12 July 2005

Zoogenetes harpa: the snail that rode the continents


Zoogenetes harpa is a small land snail; many of them easily fit into a bottle cap. Thomas Say described this species in 1824 based on the shells he had collected a year earlier during his 2nd western expedition under the command of Major Long. That expedition visited Ohio, Indiana, the “Northwest Territory” (Wisconsin and Minnesota), Michigan and New York.

Zoogenetes harpa, found only in the northern hemisphere, has an intriguing distribution pattern. The orange colored patches in the map below show the ranges of this species across 3 continents forming a roughly circular pattern around the North Pole1. How can we explain this pattern in the distribution of an animal that cannot swim or fly? Could a floating bottle cap have carried a few lucky snails across the treacherous Arctic Ocean from one continent to another?


Background map was created at OMC.

Fantasy aside, the only meaningful answer comes from the consideration of the positions of the continents about 190 million years ago during the early Jurassic period. That was when the continents that were later to become North America, Europe and Asia were still connected. Clearly, Zoogenetes harpa first appeared sometime before then, dispersed across the then connected land masses and was subsequently carried on the drifting continents to the places where it lives today.


Map is from Scotese.

What is also intriguing is that the shell morphologies of the populations on North America and Europe don’t appear to have changed since the Jurassic. It would be instructive to compare their genes.


1. The limits of the ranges indicated on the map are approximate, since I don't know the exact boundaries, especially in Asia. I have compiled the distribution data from Pilsbry, 1948; Likharev & Rammel'meier, 1952; Kerney & Cameron, 1979.

7 comments:

Tim Pearce said...

While I agree that vicariance (e.g., being carried by continental drift) readily explains the existence of major groups on separate continents, I expect that dispersal explains the widespread circum-boreal distribution of Z. harpa. It seems unlikely that the populations on the different continents would maintain such similar shells over 190 million years. Instead, I suspect that dispersal, for example by wind or by riding in the feathers of birds, does a better job of explaining the distribution. I agree that one way to address the vicariance versus dispersal debate would be to examine molecules such as DNA. Vicariance would predict that all individuals on a particular continent would be more similar to each other than to individuals on other continents. Dispersal would predict that individuals on adjacent parts of different continents (e.g., either side of the Bering Strait) would be most similar. Let me know what you find out!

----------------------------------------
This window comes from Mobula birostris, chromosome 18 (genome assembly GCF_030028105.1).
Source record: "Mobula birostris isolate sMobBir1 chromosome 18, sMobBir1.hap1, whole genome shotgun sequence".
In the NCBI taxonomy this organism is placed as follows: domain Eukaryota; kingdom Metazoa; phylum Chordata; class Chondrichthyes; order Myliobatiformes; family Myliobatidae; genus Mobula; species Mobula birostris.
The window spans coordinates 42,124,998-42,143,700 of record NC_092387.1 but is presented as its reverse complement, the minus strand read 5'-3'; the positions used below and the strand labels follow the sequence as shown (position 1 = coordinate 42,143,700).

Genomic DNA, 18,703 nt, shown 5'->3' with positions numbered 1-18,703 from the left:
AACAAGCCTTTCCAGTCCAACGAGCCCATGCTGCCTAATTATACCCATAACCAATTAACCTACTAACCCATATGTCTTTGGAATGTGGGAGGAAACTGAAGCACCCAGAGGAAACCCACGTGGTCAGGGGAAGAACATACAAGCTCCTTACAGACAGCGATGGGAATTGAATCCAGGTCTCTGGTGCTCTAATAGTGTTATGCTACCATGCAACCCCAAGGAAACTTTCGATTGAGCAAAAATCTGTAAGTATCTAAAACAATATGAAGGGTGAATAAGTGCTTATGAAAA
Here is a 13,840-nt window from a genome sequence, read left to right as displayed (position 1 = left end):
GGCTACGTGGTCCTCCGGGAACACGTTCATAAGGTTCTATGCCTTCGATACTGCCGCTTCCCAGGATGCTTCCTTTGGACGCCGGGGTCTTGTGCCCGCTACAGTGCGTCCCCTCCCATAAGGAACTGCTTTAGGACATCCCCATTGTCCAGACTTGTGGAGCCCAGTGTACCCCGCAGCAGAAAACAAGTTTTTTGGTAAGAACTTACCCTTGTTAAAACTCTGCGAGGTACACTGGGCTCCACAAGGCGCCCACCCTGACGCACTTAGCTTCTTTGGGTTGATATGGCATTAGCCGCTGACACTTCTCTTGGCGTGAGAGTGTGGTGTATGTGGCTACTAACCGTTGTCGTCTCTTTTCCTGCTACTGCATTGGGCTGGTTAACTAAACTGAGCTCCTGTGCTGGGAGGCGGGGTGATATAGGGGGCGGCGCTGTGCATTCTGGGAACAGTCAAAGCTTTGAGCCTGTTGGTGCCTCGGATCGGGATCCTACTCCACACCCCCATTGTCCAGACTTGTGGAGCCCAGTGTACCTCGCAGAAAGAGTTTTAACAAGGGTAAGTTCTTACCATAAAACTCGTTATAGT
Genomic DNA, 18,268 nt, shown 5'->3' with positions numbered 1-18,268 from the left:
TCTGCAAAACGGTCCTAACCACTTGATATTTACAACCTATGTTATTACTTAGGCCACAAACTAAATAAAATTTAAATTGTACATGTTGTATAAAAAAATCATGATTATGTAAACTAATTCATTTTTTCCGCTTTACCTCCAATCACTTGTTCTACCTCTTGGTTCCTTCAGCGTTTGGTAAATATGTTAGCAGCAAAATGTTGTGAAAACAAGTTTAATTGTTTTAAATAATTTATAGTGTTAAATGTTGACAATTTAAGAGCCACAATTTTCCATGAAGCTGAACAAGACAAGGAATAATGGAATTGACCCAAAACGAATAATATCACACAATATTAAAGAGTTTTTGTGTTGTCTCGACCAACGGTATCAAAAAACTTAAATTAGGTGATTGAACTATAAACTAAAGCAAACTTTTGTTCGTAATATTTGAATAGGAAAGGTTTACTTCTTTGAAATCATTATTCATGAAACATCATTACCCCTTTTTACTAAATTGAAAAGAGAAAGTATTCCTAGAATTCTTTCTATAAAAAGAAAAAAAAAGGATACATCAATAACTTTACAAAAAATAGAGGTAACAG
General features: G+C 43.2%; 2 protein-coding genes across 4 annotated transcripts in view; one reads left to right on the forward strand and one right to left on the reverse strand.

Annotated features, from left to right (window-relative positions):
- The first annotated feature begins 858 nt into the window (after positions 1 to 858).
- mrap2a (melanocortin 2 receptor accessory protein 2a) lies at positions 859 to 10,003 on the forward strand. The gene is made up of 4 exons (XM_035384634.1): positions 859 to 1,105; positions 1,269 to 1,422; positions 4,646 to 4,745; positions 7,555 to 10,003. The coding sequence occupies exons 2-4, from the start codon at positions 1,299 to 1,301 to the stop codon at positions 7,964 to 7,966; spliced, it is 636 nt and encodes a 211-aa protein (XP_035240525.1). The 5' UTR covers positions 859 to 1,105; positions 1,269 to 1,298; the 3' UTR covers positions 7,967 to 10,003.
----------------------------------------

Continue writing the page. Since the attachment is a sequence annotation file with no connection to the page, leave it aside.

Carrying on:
AYDIN ÖRSTAN said...

But if they are carried by wind or birds, why don't we find them elsewhere, for example in the southern hemisphere? There is some other factor that is restricting harpa's range (climate? competitive exclusion?), which I didn't want to get into.

The populations in NA & Europe could be genetically different, but conchologically similar.

ümit said...

Columella aspera, although somewhat ubiquitous, also shows a boreal distribution may possibly have jumped 4000 km away to C Africa see (http://www.conchsoc.org/2index.htm?row2col1=2abs37_3.htm)
If my paleo-knowledge is valid to you, it says that till 50 million y.a. there was a continent formed by Eurasia and N America together, also several land bridges from -both E and W ways (after and before the split), for instance many mammals like (ancestral) llamas, sheeps etc. came following the Bering route after this split (50 m. years).

Besides i have read in Zhadin i think, which i dont have with me now, that it occurs in Caucasia and Kopetdag (?)which mean a very ancşent type of (scattered) distribution enforced by main ice ages. I suspect it from Alps, N-Iran, and Taurus Mts if that is the case and writing this i saw the range on Alps was marked on the map.

In little pupilloideans, passive transport is highly available and the origins of these is often impossible to find. For şnstance Vallonia pulchella (and several close species) has a similar range with Z. harpa, but to the south especially, the role of man in distribution is highly questionably.

Distributional type of Z. harpa is reliably boreal as in Vallonia Vertigo etc. But i think the fascinating speed of dispersal in samll creatures, partially aquatic or semi-aquatic ones in molluscan examples, will dispute some general concepts of biogerography in future. See the examples of Physella acuta (incl. cubensis and heterostropha) and Pisidium spp. seeming to be "bird-way" travellers

ümit said...

Sorry, i meant Licharev and Rammelmeier (for Zhadin).

AYDIN ÖRSTAN said...

A connection between Alaska & Asia, the Bering Land Bridge, was present not 50 My ago, but about 18,000 y ago during the last glacial maximum.

ümit said...

The continent was Laurasia.(http://www.minerva.unito.it/SIS/Modelli%20terresti/Cretacico.gif) The Holarctis remained intact for a very long period indeed.
I wonder if (temporary) land bridges acted comparably efficient as continental movements for terrestrial snails known to spread with rather passive ways. At least for aquatic (+ semi-aquatic??) molluscs it seems so, seeing the radiation of Lymnaeids in Pacific isles.
Despite not being the main idea of the topic, didnt Bering bridge open repeatedly?

Note: There is a single record of Z. harpa from Caucasia but not from other southern mountains

Carl Christensen said...

I'm with Tim Pearce and the dispersalists on this one. Take a look at the land snail fauna of the Hawaiian Islands to see how easily small snails (e.g., pupillids, succineids, and non-achatinelline achatinellids) can cross water gaps.

PS: Hello to Aydan and Tim; I've fled DC and am back to lawyering in Hawaii.